When you live forty miles from a metropolitan center, fairly serious dining out can be a challenge. In Jefferson County, just to our south, Petit Paree Restaurant & Lounge has been taking up the challenge since 1960. Back then, the Twin Cities of Festus and Crystal City, the latter the home of a high school basketball player who would eventually star in the NBA and then become a United States senator, were showing signs of culinary sophistication. There was a pizzeria, the only one, to my memory, between St. Louis and Cape Girardeau, perhaps even Memphis. (We would drive up from St. Francois County for a big-deal date.) And there was Petit Paree, not that it was in my orbit back then. Too fancy for my frugal parents and way too fancy for the boyfriend.
Ponza's, the pizza place, is long gone. But Petit Paree is still there. They've expanded into the building next door, but the decor is still pleasant and reserved, the lights slightly dimmed, but not much, and the noise level reasonable. A few ties were in evidence - a high school dance appeared imminent - but not many.
The menu hits the sweet spot, making it the sort of place that one's visiting aunts will find exotic but not frightening. For instance, there's French onion soup, on the menu for years. It's classic, as good as the now-gone version served at Famous-Barr, beefy but not too salty, a generous quantity of gooey, stringy cheese melted on top. Escargot, shrimp cocktail, but toasted ravioli, too, await on the appetizer list. The most intriguing choice is smoked haddock. The fish is served cold, large, moist chunks with a sauce that the menu describes as having dill and mustard, but I thought I tasted some horseradish in it. It's first-rate smoked fish, with or without the sauce, and an uncommon option.
Plaudits also should go to the house salad dressing, a classic Mayfair, well-balanced and not overwhelmingly celery-centric, enough to dress up a standard mix of greens. Friends had waxed rapturous over the house croutons, so crisp, so garlicky. Not to be seen, alas. But the dressing came close to making up for their absence.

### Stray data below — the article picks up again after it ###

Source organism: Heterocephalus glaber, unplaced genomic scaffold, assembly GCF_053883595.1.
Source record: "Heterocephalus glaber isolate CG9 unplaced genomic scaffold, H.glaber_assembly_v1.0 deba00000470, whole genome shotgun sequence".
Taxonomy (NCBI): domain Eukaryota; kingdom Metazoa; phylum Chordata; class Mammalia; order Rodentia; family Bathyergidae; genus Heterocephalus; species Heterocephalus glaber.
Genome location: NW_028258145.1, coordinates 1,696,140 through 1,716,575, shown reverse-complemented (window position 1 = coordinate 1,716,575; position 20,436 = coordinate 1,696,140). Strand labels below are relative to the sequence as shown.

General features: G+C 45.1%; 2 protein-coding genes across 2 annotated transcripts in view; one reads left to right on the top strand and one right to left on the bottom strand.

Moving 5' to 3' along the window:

The house is well known for its steaks. The New York strip seemed to be about 10 ounces – a larger “extra heavy” cut is also available. Excellent quality meat, it had been carefully trimmed, a little fat left on it, and was perfectly medium rare, just as ordered. A nightly special of grilled mahi mahi wore a citrus-y glaze, and it, too, was properly cooked, still moist and barely flaking rather than falling apart from too much heat. The menu continues to sport frog legs a la provencale, something that's been offered there for decades, perhaps from the start. There's also finnan haddie, another uncommon option in this part of the world. Finnan haddie is smoked haddock – so perhaps that accounts for the appetizer offering. They broil the haddock at Petit Paree and serve it with a dill butter sauce.
The evening's vegetable was julienne zucchini in a stirfry, surprisingly tasty for something that one might expect to be pretty bland. On the other hand, the twice-baked potato, an item which traditionally is a festival of indulgence, was stodgy and dense, lacking much flavor beyond potato and a little sour cream.
It's a nice touch that when the dessert list is recited, the ones made in-house are identified as such. An Italian cream cake, three layers rich with pecans and coconut, the frosting tangy and not gooey-sweet, showed itself to be moist and satisfying. The service was, on the whole, quite good. It certainly exceeded what frequently is found in higher-end restaurants outside the metro area, where servers don't seem as familiar with many typical dishes at such places.
There's parking behind the building and a well-lit, well-marked entrance. As we left, kitchen staff were taking a break and talking with considerable enthusiasm about the fresh mushroom soup they'd made.
Some hits, some misses, but overall a good performance.
228 E. Main St., Festus
Credit cards: Yes
Wheelchair access: Yes (front entrance)